The University curriculum as engaging with external non-academic communities: a grounded theory inquiry approach
The original publication is available from AFRICAN SUN MeDIA, Stellenbosch: South Africa.
CHAPTER CITATION: Smith-Tolken, A. 2011. The University Curriculum as Engaging with External Non-Academic Communities: A Grounded Theory Inquiry Approach. In Bitzer, E. & Botha, N. (eds). Curriculum Inquiry in South African Higher Education: Some Scholarly Affirmations and Challenges. Stellenbosch: SUN MeDIA. 349-369.
Chapters in Books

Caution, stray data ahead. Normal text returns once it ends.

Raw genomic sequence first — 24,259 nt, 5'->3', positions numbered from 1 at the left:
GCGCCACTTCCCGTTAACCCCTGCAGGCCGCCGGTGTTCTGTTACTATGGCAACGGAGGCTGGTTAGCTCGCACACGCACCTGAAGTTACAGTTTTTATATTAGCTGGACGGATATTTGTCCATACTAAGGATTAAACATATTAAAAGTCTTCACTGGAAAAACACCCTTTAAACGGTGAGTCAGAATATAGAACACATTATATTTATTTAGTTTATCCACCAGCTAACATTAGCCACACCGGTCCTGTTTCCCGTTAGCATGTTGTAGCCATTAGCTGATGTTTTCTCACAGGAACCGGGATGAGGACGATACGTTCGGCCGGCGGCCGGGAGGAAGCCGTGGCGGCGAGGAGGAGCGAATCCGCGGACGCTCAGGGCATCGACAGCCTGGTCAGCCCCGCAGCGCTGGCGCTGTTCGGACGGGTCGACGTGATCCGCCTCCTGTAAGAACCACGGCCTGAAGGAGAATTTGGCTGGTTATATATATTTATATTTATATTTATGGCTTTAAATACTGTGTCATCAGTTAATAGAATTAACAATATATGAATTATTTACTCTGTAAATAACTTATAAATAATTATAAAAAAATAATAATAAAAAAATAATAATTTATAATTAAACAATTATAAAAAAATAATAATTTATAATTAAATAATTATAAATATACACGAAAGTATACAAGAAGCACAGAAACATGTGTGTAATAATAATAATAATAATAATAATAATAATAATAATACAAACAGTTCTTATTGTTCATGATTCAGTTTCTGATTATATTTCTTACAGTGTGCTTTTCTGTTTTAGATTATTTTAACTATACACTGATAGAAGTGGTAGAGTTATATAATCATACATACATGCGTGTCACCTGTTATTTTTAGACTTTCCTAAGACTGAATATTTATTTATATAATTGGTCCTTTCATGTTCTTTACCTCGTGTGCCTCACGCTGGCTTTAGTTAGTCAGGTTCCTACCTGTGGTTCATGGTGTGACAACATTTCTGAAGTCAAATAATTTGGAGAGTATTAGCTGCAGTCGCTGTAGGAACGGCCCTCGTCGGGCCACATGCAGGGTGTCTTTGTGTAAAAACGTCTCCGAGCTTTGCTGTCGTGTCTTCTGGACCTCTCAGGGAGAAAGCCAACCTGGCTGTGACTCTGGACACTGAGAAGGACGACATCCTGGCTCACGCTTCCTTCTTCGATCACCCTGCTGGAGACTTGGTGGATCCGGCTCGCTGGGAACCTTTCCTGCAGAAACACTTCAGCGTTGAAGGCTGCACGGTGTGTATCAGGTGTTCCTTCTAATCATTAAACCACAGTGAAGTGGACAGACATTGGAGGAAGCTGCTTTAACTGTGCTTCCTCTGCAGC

ENGLISH SUMMARY : INTRODUCTION: The university curriculum needs to be central to South African higher education debates. Curricular content is expected to be commensurate with the expectations of a wide array of stakeholders of which students, their parents, the government and future employers of students are but a few (Botha 2009). This array of expectations and the consequences for curriculum design, however, make any discussion on the curriculum a complex matter and hence a worthwhile topic to research. Curriculum design is the incubator of the curriculum and has been established as one of the sub-fields of higher education studies (Bitzer & Wilkinson 2009). Community engagement, a further sub-field of higher education, has recently emerged and is closely connected to curriculum design of specifically experiential learning-based curricula. Such curricula which complement vocational training as prescribed by professional boards, thus bringing students in touch with practice, may contribute to students developing a sense of social responsibility towards society as a whole (Smith-Tolken 2010). Experiential learning pedagogies are based on engaging students in experiences that enhance learning. Community work may be one such vehicle that can provide such experiences. When these experiences are structured as part of the curriculum to foster social responsibility and provide exposure to practice in their field of study, such pedagogies add more complexity to curriculum design.